Lots of light, good air circulation, no extra nitrogen, and no overhead watering are the best cultural practices to help avoid late blight on tomatoes.
You should find out which copper products are registered in your state for late blight. Copper is acceptable for use on commercial organic farms, but it's not considered very effective, and works only as a preventive measure. You have to apply it on every leaf surface (including the undersides) for it to work at all. It won't help if disease has already hit your plants, and it washes off with every rain.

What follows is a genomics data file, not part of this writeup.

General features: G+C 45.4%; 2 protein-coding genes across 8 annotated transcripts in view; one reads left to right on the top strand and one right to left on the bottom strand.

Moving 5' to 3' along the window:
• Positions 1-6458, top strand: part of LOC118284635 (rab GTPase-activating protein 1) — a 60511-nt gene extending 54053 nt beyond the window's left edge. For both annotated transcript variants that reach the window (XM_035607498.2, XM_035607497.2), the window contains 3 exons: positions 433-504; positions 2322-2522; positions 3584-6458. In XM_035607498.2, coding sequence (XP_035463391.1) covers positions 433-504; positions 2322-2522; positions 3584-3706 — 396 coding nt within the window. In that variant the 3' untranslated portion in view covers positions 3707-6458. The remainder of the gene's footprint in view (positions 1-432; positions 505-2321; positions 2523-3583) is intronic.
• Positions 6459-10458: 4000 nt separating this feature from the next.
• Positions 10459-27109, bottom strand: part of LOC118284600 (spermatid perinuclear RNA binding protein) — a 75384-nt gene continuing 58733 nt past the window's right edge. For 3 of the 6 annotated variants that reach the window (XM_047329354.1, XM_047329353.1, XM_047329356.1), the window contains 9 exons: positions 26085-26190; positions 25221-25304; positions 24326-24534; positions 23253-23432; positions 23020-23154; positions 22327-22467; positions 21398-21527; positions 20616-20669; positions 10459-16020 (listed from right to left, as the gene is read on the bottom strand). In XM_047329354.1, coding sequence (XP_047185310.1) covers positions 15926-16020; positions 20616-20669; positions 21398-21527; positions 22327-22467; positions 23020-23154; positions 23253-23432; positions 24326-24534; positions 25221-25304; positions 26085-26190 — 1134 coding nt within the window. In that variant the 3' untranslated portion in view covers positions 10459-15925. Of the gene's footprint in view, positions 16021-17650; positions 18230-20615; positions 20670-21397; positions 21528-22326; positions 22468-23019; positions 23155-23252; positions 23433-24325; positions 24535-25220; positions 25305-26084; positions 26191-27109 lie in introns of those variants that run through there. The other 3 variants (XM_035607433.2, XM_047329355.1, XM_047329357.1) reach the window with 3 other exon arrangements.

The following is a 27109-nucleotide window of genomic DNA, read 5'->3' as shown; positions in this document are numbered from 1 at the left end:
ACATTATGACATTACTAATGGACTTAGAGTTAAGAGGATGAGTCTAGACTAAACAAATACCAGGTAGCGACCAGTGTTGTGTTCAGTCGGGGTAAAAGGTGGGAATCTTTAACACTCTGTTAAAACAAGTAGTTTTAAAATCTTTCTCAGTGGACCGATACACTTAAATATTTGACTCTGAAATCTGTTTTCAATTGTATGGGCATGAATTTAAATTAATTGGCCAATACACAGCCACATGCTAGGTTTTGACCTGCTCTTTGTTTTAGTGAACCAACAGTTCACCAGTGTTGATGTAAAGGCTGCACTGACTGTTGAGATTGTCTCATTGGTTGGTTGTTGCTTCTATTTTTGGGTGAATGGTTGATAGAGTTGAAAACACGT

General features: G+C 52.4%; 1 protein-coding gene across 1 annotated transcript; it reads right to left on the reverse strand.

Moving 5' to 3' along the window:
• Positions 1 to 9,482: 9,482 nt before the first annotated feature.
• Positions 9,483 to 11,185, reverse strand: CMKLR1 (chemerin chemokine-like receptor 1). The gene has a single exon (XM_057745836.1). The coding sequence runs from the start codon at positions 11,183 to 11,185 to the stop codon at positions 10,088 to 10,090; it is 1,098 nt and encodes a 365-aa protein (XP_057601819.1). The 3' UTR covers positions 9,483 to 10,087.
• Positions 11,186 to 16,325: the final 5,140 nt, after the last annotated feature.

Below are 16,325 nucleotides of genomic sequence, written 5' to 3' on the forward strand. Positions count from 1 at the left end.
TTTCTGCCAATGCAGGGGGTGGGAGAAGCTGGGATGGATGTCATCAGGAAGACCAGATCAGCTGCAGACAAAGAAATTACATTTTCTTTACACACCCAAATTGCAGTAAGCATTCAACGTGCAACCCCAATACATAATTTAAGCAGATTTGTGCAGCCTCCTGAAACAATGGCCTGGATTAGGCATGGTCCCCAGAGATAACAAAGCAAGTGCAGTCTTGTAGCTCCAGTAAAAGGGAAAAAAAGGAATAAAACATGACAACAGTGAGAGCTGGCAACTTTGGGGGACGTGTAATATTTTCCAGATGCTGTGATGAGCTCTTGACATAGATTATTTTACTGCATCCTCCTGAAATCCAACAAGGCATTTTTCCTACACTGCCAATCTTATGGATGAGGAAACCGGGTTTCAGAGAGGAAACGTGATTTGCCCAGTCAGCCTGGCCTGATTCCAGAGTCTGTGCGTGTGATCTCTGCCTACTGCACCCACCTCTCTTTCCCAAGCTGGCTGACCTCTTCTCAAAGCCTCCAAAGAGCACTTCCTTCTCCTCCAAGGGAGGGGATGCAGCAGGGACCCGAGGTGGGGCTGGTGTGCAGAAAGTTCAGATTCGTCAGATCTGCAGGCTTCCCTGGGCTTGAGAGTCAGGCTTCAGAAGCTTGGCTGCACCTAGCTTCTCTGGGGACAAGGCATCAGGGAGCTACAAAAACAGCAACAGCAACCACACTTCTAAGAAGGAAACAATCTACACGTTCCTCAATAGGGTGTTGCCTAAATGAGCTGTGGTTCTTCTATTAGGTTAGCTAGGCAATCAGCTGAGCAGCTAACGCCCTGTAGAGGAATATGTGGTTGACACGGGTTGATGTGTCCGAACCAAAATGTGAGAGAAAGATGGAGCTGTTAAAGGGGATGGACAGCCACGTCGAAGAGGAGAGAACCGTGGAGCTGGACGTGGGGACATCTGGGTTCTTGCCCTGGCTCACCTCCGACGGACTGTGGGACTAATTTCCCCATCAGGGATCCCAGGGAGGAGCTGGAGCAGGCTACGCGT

Plant breeders have developed several late-blight resistant varieties of tomatoes in recent years. I grow Defiant, Mountain Magic, and (this year) Plum Regal--resistant varieties, but I haven't had an outbreak in my garden in the four years I've been growing them. I had Juliet, another somewhat-resistant variety, the year we got struck hard. Juliet didn't resist that outbreak. It got infected as early as the other varieties. We lost all 75 plants before harvesting a single fruit.